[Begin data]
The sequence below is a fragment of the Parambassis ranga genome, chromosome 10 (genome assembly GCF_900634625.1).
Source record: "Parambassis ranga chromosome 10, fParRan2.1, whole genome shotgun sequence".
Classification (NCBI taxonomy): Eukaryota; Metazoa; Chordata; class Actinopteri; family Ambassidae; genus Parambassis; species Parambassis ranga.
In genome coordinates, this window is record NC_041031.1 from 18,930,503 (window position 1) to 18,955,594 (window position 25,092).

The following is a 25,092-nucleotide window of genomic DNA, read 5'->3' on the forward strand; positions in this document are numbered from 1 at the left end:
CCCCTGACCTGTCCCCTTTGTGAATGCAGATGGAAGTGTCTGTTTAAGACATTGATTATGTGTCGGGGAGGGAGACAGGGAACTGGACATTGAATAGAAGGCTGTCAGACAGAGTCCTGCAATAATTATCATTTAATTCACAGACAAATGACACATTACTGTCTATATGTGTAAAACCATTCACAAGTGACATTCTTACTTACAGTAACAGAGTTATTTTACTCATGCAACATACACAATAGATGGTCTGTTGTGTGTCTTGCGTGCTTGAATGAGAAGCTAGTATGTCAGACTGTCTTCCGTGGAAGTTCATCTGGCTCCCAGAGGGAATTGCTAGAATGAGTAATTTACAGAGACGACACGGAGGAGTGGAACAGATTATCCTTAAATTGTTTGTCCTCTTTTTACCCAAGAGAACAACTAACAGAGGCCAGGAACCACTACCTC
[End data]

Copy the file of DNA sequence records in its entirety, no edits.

The sequence below is a fragment of the Parambassis ranga genome, chromosome 10 (genome assembly GCF_900634625.1).
Source record: "Parambassis ranga chromosome 10, fParRan2.1, whole genome shotgun sequence".
Classification (NCBI taxonomy): Eukaryota; Metazoa; Chordata; class Actinopteri; family Ambassidae; genus Parambassis; species Parambassis ranga.
In genome coordinates, this window is record NC_041031.1 from 18,930,503 (window position 1) to 18,955,594 (window position 25,092).

The following is a 25,092-nucleotide window of genomic DNA, read 5'->3' on the forward strand; positions in this document are numbered from 1 at the left end:
CCCCTGACCTGTCCCCTTTGTGAATGCAGATGGAAGTGTCTGTTTAAGACATTGATTATGTGTCGGGGAGGGAGACAGGGAACTGGACATTGAATAGAAGGCTGTCAGACAGAGTCCTGCAATAATTATCATTTAATTCACAGACAAATGACACATTACTGTCTATATGTGTAAAACCATTCACAAGTGACATTCTTACTTACAGTAACAGAGTTATTTTACTCATGCAACATACACAATAGATGGTCTGTTGTGTGTCTTGCGTGCTTGAATGAGAAGCTAGTATGTCAGACTGTCTTCCGTGGAAGTTCATCTGGCTCCCAGAGGGAATTGCTAGAATGAGTAATTTACAGAGACGACACGGAGGAGTGGAACAGATTATCCTTAAATTGTTTGTCCTCTTTTTACCCAAGAGAACAACTAACAGAGGCCAGGAACCACTACCTC